Carnegie Mellon University
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Development and application of first-principles methods to study the properties of high entropy alloys

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posted on 2024-06-28, 15:03 authored by Vishnu RaghuramanVishnu Raghuraman

 High entropy alloys (HEA) are an important class of materials consisting of many elements in high concentrations. Many HEAs are known to have desirable structural and functional properties, but we do not know a-priori what compositions will be suitable. First-principles density functional theory calculations are an effective tool that can predict these attractive properties, and also capture system behavior in extreme conditions like high temperature or pressure. As a result, these simulations play a major role in alloy design. This thesis details efforts towards the development and application of first-principles methods to describe the thermodynamical, electrical and mechanical properties of high entropy alloys. 

The first three chapters serve as “theory”, introducing the readers to high entropy alloys, first-principles simulations and the KKR Green’s function method. This is important background information that is needed to understand our work. We then describe our Cluster Averaged CPA (CA-CPA) method which can incorporate chemical short range order in the KKR-CPA method. This is achieved by using user defined short range order parameters to create an averaged cluster that is embedded in the CPA medium. We validate this method by studying the effect of short range order on the total energy of binary CuZn and quaternary AlCrTiV. These alloys are interesting as they exhibit order-disorder transitions. We compare the fully self-consistent CA-CPA with the averaged cluster embedded in the single-site CPA medium.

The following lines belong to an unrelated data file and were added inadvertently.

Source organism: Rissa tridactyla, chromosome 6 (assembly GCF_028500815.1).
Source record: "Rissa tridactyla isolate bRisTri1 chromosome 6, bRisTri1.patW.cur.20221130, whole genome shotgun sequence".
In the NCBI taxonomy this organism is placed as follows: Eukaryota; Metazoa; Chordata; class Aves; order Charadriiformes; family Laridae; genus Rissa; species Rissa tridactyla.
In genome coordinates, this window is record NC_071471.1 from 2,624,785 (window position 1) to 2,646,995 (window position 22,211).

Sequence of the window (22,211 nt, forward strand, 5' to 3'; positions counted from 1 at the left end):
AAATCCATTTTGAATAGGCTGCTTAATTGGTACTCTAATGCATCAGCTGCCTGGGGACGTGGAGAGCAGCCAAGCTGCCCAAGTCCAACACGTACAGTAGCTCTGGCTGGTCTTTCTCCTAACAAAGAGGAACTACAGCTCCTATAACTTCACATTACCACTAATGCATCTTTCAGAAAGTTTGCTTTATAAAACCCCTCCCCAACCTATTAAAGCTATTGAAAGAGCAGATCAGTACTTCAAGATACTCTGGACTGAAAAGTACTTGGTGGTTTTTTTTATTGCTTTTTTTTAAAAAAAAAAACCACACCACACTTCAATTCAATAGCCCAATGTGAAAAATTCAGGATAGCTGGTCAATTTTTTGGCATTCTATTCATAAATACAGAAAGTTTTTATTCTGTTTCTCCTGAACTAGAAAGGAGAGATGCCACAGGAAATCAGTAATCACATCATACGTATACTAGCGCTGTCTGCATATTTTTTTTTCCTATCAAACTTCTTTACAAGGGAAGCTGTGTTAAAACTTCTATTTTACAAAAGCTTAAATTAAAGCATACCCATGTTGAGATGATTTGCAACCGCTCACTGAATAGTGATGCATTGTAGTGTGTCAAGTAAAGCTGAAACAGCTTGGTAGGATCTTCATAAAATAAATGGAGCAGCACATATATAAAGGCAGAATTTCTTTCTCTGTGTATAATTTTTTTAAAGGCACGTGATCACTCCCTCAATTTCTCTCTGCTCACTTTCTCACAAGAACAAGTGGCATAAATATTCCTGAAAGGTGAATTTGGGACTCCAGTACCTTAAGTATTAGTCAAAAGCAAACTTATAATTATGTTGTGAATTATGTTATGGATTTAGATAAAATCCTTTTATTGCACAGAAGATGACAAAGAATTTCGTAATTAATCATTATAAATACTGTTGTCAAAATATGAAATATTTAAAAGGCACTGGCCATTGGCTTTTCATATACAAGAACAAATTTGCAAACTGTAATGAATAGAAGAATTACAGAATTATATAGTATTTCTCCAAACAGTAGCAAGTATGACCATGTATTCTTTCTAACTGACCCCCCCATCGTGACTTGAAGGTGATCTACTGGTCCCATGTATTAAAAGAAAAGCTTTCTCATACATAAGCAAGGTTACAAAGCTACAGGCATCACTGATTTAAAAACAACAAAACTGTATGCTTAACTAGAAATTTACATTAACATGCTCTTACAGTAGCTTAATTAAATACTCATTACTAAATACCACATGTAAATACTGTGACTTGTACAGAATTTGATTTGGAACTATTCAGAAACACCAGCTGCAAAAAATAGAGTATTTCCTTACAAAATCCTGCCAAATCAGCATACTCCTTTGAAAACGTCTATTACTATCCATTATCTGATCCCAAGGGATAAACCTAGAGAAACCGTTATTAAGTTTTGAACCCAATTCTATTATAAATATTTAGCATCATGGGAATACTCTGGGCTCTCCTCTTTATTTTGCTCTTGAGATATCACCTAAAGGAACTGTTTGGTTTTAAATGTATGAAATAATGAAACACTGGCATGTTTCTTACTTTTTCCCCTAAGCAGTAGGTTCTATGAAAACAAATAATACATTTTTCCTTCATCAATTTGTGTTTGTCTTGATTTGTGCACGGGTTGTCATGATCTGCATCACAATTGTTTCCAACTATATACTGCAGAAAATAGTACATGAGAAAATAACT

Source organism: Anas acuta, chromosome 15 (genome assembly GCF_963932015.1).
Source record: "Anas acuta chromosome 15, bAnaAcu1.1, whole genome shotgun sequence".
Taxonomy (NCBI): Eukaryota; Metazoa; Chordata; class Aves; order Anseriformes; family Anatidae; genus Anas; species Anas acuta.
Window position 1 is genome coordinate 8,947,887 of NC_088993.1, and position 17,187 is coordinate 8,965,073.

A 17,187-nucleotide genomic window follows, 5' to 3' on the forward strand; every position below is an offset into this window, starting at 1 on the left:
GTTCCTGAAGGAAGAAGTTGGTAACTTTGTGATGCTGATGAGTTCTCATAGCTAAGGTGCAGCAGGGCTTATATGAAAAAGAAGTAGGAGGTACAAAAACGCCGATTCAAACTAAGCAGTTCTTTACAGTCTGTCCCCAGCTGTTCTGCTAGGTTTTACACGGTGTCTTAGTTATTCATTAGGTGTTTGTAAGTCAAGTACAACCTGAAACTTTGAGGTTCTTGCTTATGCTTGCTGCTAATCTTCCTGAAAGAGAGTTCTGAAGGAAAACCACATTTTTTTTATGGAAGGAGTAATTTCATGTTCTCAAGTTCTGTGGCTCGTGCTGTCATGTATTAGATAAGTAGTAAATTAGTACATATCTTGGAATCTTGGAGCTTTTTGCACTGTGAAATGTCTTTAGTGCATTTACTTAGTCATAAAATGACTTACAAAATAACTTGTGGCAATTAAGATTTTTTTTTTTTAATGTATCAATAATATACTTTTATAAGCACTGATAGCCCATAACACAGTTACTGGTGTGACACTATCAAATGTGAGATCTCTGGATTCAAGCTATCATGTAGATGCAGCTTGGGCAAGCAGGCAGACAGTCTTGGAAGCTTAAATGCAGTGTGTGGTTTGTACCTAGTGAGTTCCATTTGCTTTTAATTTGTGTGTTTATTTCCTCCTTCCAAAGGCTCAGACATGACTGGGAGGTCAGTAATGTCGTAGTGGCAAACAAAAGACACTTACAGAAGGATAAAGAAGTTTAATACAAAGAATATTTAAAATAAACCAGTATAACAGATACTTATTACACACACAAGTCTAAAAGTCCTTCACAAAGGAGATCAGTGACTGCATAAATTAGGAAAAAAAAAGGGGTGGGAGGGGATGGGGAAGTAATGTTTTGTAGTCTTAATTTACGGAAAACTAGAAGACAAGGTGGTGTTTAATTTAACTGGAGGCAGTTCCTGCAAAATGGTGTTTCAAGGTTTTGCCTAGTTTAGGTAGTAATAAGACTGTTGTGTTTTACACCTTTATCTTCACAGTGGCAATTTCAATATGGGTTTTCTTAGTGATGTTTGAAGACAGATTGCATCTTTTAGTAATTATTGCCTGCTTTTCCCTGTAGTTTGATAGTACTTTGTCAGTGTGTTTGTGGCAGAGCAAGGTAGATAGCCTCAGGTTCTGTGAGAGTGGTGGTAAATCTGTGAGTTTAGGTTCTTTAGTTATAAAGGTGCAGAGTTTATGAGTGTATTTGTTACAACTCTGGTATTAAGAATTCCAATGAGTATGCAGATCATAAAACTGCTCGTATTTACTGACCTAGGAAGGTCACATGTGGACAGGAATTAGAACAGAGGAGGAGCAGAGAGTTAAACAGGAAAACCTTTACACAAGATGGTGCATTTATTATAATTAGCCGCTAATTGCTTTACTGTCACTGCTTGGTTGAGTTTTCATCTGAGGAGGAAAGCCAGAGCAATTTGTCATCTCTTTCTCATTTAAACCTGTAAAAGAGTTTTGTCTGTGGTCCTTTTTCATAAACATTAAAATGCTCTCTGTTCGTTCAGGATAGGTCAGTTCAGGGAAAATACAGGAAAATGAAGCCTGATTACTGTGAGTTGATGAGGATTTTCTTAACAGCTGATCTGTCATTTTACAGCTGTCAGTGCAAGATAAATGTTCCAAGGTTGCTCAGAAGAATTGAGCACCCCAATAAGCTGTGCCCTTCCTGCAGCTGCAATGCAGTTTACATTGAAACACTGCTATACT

We also apply the Kubo-Greenwood equation in the framework of the KKR-CPA effective medium technique to calculate electrical resistivity of alloys where the disorder is purely chemical. We use this method to study the resistivity of AlxCoCrFeNi multi-phase high entropy alloy as a function of Aluminum concentration. We then introduce our LSMS resistivity approach to calculate electrical resistivity of large systems with more complex forms of disorder. In this approach, the Kubo-Greenwood equation is combined with the highly efficient locally self-consistent multiple scattering (LSMS) method. We discuss the theoretical underpinnings of the method and validate it by calculating the first-principles resistivity of very large (16,000 atom) structures of high resistivity binary alloys Al-V and Fe-Si. The values obtained compare well with experiment. 

In the third part of the thesis, we pivot to mechanical properties. We apply uniaxial strain to study the ductility of refractory high entropy alloys. We observe various deformation mechanisms like stacking faults, splay, twinning. We also study the finite strain mechanical stability of the alloys using the symmetric Wallace tensor, and compare the different ductility parameters used in literature. Finally, we conclude the thesis by discussing some of the ongoing work in our group. 

History

Date

2024-06-03

Degree Type

  • Dissertation

Department

  • Physics

Degree Name

  • Doctor of Philosophy (PhD)

Advisor(s)

Michael Widom

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